Vol. XVIII, No. 1
January, 1980

The Sledgehammer Lobby

"The danger in the growth and influence and pressure exerted by single-issue groups is that too many lawmakers may find it easier to do nothing at all. Clearly, we are headed down a very dangerous path."
Probably very few of us would judge our friends, our relatives, our children or even our institutions by a single act. It's unthinkable to imagine a parent condemning a child because of an isolated incident that really has little to do with the child's overall development.

And I'm just as certain that none of us, finding a bad apple in a bin at our favorite market, would rush to condemn the entire grocery store chain.

But as of late, we have seen the application of a different and non-traditional standard applied to men and women in public life. It exists in the emergence of single-issue politics, and it is a concept that already has had far more effect than many of us probably suspect. Unless the challenge is recognized -- and reformed -- it may hold the very real possibility of preempting a good share of our political participation.

Many single-issue groups share a common denominator: they go after their objective with a sledgehammer; compromise is an alien concept and the broad voting record is often of no consideration whatever -- only the position on a single issue, the issue with which one group may tie its whole purpose for being.

* * *

On every working day, more and more of the mail that pours into my offices in Tucson and Washington comes from these organizations. A lot of it is mail orchestrated by each organization's headquarters, many of which are located right here in the nation's capital.

The causes and issues run the gamut. Some tend to be reasoned and thoughtful approaches to an issue or cause, but too many tend to come off as shrill, strident and even threatening and abusive messages that could have no influence on any reasonable legislator.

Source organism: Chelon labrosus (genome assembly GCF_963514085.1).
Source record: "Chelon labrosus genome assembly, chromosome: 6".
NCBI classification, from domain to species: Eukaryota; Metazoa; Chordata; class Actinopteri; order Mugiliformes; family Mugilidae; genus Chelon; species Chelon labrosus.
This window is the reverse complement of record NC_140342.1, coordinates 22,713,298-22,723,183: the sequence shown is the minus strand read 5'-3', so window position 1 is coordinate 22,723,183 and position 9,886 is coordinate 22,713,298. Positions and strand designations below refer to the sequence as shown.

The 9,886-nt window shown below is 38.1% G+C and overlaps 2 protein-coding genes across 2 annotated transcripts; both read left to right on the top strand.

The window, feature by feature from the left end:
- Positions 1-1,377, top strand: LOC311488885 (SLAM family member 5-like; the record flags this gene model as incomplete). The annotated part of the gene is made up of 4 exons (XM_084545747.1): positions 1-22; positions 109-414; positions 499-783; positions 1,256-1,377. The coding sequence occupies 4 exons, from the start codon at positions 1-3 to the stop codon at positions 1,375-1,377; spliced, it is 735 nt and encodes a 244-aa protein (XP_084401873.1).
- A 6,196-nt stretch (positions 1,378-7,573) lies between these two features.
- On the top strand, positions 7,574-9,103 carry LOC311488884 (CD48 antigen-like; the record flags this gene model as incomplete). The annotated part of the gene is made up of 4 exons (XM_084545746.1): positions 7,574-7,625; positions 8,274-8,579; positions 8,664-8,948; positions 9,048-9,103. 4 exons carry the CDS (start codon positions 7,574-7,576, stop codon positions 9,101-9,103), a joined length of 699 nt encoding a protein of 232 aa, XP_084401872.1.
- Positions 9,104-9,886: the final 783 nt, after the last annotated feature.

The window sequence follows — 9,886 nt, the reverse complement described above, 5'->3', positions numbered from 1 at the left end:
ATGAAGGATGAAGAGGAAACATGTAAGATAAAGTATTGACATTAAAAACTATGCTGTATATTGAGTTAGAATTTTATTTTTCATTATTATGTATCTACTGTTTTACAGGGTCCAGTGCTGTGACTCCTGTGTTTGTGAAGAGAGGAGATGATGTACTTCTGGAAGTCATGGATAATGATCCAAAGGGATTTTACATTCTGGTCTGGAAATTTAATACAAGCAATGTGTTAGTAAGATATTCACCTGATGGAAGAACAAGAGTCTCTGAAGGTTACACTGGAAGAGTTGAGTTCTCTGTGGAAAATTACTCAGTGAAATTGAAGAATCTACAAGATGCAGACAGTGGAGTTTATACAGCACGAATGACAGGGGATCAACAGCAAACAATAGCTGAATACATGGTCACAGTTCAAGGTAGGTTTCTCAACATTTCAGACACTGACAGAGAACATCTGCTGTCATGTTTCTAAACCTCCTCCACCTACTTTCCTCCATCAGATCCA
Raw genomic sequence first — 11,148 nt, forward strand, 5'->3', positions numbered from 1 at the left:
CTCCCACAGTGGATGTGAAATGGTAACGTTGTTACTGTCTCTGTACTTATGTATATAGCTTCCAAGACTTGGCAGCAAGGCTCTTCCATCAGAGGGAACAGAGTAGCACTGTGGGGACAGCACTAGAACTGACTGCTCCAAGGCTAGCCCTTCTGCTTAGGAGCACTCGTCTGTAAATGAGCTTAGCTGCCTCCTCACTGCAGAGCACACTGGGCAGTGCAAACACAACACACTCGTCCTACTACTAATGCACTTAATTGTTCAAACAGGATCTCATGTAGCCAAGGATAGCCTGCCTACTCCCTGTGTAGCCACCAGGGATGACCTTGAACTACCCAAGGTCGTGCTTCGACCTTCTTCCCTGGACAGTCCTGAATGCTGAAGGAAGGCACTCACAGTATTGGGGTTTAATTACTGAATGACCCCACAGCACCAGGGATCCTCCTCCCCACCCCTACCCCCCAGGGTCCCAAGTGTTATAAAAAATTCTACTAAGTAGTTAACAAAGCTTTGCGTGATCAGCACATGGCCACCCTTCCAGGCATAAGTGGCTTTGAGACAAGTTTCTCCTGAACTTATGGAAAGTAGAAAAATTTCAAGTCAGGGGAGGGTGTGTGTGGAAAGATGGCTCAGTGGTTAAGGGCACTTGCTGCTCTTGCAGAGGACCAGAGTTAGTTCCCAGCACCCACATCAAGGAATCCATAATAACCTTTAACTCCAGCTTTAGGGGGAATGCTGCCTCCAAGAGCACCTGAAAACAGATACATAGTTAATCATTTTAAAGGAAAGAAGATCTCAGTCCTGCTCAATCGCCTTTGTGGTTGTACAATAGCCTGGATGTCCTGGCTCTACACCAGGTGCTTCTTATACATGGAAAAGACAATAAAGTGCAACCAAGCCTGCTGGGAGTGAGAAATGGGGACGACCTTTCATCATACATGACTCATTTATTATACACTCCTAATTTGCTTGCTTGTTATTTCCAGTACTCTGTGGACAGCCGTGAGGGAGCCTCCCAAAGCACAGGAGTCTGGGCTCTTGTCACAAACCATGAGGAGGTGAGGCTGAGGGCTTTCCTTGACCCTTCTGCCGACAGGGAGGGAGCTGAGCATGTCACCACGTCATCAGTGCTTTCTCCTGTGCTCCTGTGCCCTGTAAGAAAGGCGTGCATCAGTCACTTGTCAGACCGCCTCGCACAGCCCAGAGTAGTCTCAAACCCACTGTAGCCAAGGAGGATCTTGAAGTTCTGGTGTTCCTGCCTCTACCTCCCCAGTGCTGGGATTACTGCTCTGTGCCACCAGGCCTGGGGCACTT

Government has always been influenced by great numbers of organizations. Special interest groups have always lobbied before legislative bodies, and many are respected

as the providers of good and useful information that is helpful in writing new laws.

But it has always been traditional, as well, that the majority of these organizations were interested in a broad range of issues and problems, each related to their particular concern. Many were thoughtfully aware of what was not only desirable, but what was practical and reasonable for the country as a whole. Few of these organizations rose and fell on a single issue.

But gradually that has changed. I'm not certain I know exactly why, but I do have a few thoughts about it, and I want to share them with you.

First, it seems to me that as voter participation in this country has declined, we have been left with a vacuum -- a vacuum of influence. If the voters do not exert themselves, who then? It doesn't take long to see that the single-issue organizations are busy filling the gap.

With the decline in voter interest -- and the percentages of Americans voting in past elections show that decline to be discouraging indeed -- we are hearing of something called "the Me generation."

Sociologists insist that Americans in the 70s became self-centered, more prone to individual interests and pursuits, captivated by material possessions. I don't know if that's true or not -- but it does provide some basis for discussion.

I cannot help but wonder if our slip into cyncism has saddled some of us with the "blinders of pessimism" that have led to a selfish point of view, one that says, the more frustrated, angry and cynical we become, the more narrow our interests, our point of view, our definition of what's best. This, in turn, can contribute to a far more serious problem and one that I wrote about last year -- our apparent "national paralysis."

There is a broad range of problems affecting our country today -- a collection of decisions awaits this generation as no generation before it. We are straddling the end of one


 
era and the beginning of another. We must come to grips with energy, the economy and the vision of our national future for decades to come.

What we see coming out of single-issue politics is an array of fractured interests, each out for its own gain and advancement, with none attempting to address how their particular point of view might affect the larger national interest. What we don't see are the kind of answers we need.

* * *

The danger in the growth and influence and pressure exerted by single-issue groups is that too many lawmakers may find it easier to do nothing at all. Clearly, we are headed down a very dangerous path.